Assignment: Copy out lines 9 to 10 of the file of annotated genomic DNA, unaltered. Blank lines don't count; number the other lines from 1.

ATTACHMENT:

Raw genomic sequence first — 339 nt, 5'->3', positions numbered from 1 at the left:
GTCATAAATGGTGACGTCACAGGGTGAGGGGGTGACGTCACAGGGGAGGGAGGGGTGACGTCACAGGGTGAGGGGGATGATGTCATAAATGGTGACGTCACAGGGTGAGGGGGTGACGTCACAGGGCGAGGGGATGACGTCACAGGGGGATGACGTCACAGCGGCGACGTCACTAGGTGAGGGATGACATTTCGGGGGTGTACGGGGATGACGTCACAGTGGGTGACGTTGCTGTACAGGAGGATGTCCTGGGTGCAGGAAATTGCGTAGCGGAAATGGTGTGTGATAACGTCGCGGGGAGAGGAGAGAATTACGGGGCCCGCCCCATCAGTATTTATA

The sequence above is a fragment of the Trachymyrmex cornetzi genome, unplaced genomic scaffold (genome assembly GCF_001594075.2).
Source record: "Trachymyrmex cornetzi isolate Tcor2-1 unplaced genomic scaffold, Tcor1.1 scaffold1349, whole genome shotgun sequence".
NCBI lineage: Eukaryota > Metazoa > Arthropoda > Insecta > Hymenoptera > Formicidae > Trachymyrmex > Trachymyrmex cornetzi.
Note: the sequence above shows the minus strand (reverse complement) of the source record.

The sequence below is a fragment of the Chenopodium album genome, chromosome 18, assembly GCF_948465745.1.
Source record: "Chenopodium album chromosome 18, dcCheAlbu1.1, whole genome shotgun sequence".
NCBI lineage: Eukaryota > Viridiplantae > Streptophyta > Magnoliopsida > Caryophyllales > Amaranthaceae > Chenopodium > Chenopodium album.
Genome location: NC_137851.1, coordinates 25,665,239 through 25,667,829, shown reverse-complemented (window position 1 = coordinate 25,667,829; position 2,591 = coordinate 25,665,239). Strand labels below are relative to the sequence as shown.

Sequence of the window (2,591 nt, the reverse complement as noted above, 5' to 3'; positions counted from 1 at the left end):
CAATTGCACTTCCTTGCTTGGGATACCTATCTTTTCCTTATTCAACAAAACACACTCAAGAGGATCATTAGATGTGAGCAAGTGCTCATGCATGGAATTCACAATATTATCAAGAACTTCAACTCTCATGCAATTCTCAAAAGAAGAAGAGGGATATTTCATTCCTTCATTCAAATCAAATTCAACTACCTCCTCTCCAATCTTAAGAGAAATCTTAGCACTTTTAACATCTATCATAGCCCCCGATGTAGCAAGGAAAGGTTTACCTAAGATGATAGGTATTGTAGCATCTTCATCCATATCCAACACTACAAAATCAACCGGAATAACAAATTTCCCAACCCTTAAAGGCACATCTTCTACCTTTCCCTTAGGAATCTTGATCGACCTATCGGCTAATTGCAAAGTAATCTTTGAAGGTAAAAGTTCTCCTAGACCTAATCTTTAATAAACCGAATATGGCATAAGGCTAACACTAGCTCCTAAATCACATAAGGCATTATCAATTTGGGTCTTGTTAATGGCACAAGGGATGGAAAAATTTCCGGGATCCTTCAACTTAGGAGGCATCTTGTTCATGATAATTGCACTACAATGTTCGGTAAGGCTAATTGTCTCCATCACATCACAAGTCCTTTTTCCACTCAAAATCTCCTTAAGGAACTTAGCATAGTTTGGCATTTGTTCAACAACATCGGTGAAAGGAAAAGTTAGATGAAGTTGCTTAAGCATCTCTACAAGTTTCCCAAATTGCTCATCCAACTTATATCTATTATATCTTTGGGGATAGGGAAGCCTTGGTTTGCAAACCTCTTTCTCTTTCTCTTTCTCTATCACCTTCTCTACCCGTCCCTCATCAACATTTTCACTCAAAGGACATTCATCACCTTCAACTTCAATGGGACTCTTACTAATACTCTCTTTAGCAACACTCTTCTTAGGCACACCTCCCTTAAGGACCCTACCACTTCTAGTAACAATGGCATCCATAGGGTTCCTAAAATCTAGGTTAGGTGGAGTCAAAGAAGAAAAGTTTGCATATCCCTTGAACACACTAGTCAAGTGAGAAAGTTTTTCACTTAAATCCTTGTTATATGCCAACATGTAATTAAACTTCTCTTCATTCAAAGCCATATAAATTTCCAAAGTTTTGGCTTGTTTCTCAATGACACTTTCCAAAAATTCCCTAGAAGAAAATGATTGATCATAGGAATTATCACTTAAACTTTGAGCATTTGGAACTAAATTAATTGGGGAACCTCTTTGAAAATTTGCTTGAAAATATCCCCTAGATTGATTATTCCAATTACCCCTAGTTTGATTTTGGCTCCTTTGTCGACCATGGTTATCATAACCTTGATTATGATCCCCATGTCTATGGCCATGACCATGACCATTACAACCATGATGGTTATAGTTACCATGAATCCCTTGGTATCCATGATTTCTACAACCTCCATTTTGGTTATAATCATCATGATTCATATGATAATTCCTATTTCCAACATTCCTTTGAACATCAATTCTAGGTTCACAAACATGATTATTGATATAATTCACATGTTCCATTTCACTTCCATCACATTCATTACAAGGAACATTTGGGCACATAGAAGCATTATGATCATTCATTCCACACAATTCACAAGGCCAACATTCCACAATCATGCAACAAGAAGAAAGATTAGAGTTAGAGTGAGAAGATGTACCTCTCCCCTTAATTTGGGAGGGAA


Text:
NCBI lineage: Eukaryota > Viridiplantae > Streptophyta > Magnoliopsida > Caryophyllales > Amaranthaceae > Chenopodium > Chenopodium album.
Genome location: NC_137851.1, coordinates 25,665,239 through 25,667,829, shown reverse-complemented (window position 1 = coordinate 25,667,829; position 2,591 = coordinate 25,665,239). Strand labels below are relative to the sequence as shown.